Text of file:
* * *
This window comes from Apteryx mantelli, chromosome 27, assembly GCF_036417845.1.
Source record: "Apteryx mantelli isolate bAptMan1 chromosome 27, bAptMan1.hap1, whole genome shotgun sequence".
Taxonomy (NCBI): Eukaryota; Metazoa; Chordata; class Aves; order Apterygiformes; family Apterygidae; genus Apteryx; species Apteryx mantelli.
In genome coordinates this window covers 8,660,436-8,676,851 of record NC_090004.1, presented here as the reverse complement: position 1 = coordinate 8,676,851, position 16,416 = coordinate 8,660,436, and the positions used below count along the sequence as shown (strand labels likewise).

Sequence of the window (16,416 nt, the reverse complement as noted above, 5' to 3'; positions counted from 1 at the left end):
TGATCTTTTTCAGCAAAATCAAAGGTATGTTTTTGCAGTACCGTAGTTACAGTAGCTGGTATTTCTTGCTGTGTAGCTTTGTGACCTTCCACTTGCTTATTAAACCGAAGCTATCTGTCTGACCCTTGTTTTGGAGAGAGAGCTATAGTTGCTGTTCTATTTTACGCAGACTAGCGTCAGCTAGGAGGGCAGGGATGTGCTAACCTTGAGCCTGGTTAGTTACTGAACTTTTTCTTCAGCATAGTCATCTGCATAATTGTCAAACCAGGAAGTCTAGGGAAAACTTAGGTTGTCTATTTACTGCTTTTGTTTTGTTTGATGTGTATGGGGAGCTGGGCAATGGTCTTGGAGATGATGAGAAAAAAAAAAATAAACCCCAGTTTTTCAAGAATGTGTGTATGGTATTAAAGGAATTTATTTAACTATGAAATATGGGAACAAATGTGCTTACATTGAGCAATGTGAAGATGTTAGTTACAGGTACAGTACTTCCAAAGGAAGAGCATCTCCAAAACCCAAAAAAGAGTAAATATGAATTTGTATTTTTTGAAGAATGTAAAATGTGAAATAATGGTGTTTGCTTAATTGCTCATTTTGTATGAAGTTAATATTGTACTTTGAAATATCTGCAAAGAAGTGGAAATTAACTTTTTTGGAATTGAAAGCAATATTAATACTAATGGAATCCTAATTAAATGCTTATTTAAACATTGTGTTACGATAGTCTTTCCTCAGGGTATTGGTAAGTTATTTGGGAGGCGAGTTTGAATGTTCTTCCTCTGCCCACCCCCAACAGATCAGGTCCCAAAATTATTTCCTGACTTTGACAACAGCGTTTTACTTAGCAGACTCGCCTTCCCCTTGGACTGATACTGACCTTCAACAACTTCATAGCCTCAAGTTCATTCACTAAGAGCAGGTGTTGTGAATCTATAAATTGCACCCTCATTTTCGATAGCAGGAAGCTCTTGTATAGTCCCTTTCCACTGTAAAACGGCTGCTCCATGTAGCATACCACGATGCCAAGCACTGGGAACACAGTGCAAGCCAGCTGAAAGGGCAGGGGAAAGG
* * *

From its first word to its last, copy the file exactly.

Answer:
This window comes from Apteryx mantelli, chromosome 27, assembly GCF_036417845.1.
Source record: "Apteryx mantelli isolate bAptMan1 chromosome 27, bAptMan1.hap1, whole genome shotgun sequence".
Taxonomy (NCBI): Eukaryota; Metazoa; Chordata; class Aves; order Apterygiformes; family Apterygidae; genus Apteryx; species Apteryx mantelli.
In genome coordinates this window covers 8,660,436-8,676,851 of record NC_090004.1, presented here as the reverse complement: position 1 = coordinate 8,676,851, position 16,416 = coordinate 8,660,436, and the positions used below count along the sequence as shown (strand labels likewise).

Sequence of the window (16,416 nt, the reverse complement as noted above, 5' to 3'; positions counted from 1 at the left end):
TGATCTTTTTCAGCAAAATCAAAGGTATGTTTTTGCAGTACCGTAGTTACAGTAGCTGGTATTTCTTGCTGTGTAGCTTTGTGACCTTCCACTTGCTTATTAAACCGAAGCTATCTGTCTGACCCTTGTTTTGGAGAGAGAGCTATAGTTGCTGTTCTATTTTACGCAGACTAGCGTCAGCTAGGAGGGCAGGGATGTGCTAACCTTGAGCCTGGTTAGTTACTGAACTTTTTCTTCAGCATAGTCATCTGCATAATTGTCAAACCAGGAAGTCTAGGGAAAACTTAGGTTGTCTATTTACTGCTTTTGTTTTGTTTGATGTGTATGGGGAGCTGGGCAATGGTCTTGGAGATGATGAGAAAAAAAAAAATAAACCCCAGTTTTTCAAGAATGTGTGTATGGTATTAAAGGAATTTATTTAACTATGAAATATGGGAACAAATGTGCTTACATTGAGCAATGTGAAGATGTTAGTTACAGGTACAGTACTTCCAAAGGAAGAGCATCTCCAAAACCCAAAAAAGAGTAAATATGAATTTGTATTTTTTGAAGAATGTAAAATGTGAAATAATGGTGTTTGCTTAATTGCTCATTTTGTATGAAGTTAATATTGTACTTTGAAATATCTGCAAAGAAGTGGAAATTAACTTTTTTGGAATTGAAAGCAATATTAATACTAATGGAATCCTAATTAAATGCTTATTTAAACATTGTGTTACGATAGTCTTTCCTCAGGGTATTGGTAAGTTATTTGGGAGGCGAGTTTGAATGTTCTTCCTCTGCCCACCCCCAACAGATCAGGTCCCAAAATTATTTCCTGACTTTGACAACAGCGTTTTACTTAGCAGACTCGCCTTCCCCTTGGACTGATACTGACCTTCAACAACTTCATAGCCTCAAGTTCATTCACTAAGAGCAGGTGTTGTGAATCTATAAATTGCACCCTCATTTTCGATAGCAGGAAGCTCTTGTATAGTCCCTTTCCACTGTAAAACGGCTGCTCCATGTAGCATACCACGATGCCAAGCACTGGGAACACAGTGCAAGCCAGCTGAAAGGGCAGGGGAAAGG